I’ve been spending a lot of time lately thinking about and researching next year’s curriculum. Brady has progressed faster than I expected in many areas and I’m always cognizant of the need to find a balance between challenging-enough-to-be-interesting and not-so-difficult-that-it-is-discouraging. When it comes right down to it these early years of his education are more about teaching him to love learning than they are about memorizing his times tables. Although he is sometimes doing the work of a much older child, he is only 4 and the odds are that he may not even remember many of the things we cover. So right now it’s about introductions, it’s about exposing him to concepts and sounds and ideas in order to lay the foundation for a deeper study of these subjects when he’s older. Keeping that in mind, here is what we’ll be working on for the 2012-13 school year broken down by subject). I’ve also created a Google doc with prices and links in case you’re interested in any of these materials and would like them in shorter list form. I am not an Amazon affiliate, but I know how hard it is to put together a curriculum so I thought I’d share what I’ve found. This curriculum is mostly a combination of 1st and 2nd grade material, I wrote about our Pre-k curriculum last year.
phonics: We are currently working our way through Hooked on Phonics 1st grade and are on track to finish it during the Summer and begin 2nd Grade in September. I will say that I have been a bit disappointed that the 1st grade material isn’t as engaging as the Pre-K (there are no games on the website for instance, just extra books/worksheets) but the program has worked well for Brady and we plan to continue with it.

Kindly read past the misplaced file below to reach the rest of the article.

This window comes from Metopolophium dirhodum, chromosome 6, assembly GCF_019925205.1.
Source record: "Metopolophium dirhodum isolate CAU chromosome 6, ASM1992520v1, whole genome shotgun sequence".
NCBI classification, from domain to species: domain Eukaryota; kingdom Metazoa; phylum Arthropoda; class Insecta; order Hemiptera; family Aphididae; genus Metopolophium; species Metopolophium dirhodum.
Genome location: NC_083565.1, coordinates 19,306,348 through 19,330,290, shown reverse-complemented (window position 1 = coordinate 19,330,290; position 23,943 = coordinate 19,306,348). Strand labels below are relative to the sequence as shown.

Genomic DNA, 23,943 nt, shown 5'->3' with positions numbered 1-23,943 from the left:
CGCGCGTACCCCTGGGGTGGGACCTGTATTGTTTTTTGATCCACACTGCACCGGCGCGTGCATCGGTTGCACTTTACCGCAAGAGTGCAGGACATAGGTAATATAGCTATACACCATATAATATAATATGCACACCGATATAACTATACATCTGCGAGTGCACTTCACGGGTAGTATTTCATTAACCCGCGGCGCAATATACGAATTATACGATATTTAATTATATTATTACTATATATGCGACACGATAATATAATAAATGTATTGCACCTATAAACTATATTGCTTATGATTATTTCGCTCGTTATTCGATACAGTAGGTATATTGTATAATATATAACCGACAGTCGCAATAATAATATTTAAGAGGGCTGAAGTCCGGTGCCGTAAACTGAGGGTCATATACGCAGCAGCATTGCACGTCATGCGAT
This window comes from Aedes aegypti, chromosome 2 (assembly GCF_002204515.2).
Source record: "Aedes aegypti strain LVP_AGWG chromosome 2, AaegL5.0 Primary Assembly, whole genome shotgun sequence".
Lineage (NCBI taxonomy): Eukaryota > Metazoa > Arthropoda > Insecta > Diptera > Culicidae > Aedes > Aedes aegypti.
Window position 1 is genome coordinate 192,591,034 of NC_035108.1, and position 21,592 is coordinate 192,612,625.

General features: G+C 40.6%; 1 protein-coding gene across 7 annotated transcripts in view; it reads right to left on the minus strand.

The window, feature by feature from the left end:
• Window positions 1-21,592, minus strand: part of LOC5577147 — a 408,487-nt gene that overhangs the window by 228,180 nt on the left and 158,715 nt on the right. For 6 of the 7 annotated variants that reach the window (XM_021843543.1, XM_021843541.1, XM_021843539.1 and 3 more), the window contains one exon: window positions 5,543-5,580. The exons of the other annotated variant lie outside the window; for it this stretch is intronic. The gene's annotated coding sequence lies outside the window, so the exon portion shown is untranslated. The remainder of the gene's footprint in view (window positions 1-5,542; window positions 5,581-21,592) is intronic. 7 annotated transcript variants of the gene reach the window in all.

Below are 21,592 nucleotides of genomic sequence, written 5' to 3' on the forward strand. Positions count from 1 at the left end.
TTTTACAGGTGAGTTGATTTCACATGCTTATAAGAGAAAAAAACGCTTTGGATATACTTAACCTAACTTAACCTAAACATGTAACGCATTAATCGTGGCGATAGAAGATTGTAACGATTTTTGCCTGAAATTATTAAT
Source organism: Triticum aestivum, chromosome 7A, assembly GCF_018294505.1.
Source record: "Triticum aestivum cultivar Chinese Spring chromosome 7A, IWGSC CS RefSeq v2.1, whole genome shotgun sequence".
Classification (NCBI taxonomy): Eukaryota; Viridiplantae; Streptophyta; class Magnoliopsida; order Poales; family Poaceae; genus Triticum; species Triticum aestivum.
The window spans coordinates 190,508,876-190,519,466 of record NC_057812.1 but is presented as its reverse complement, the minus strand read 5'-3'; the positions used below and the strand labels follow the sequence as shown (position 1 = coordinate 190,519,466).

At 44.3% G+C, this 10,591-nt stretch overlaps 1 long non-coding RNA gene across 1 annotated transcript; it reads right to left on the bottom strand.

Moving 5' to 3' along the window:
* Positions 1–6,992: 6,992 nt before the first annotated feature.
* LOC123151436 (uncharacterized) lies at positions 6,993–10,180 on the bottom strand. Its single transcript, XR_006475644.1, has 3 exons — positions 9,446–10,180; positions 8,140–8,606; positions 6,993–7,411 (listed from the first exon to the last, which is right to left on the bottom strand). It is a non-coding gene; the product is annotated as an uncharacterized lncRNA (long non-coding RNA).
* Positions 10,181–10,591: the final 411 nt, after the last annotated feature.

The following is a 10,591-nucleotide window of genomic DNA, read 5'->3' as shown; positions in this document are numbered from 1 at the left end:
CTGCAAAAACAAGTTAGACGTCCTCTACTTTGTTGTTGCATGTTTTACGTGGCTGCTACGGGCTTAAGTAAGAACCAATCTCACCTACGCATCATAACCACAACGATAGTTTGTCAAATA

spelling: Hooked on Phonics 1st grade spelling Although we have worked on spelling informally with clay letters and magnets this is the first time we will be using a book. We used the Hooked on Phonics pre-K super workbook this year and Brady really enjoyed the colorful characters and I felt the book was of good quality.
reading comprehension: Hooked on Phonics 1st Grade Reading Comprehension Workbook. Again we’ve done this informally when I ask Brady questions about stories we read, but I decided that it was time to begin formal lessons.
handwriting: Brady has made huge improvements in this area lately, but could still use a little practice so we’ll be working through this handwriting workbook.
Arithmetic: Mathematics Power Learning for Children Book I. After considering several curricula I landed on this one because it seemed fast-paced enough to keep Brady’s attention and I like that the lessons are conversational. The few reviews that I have found seem to be positive so I’m hopeful. It is strictly an arithmetic curriculum though, so we will be supplementing.
Time and Money: We will continue to work our way through this gigantic time and money workbook. Although it is slow-paced it does seem to keep Brady’s attention and I know that he really knows the material at the end of every section.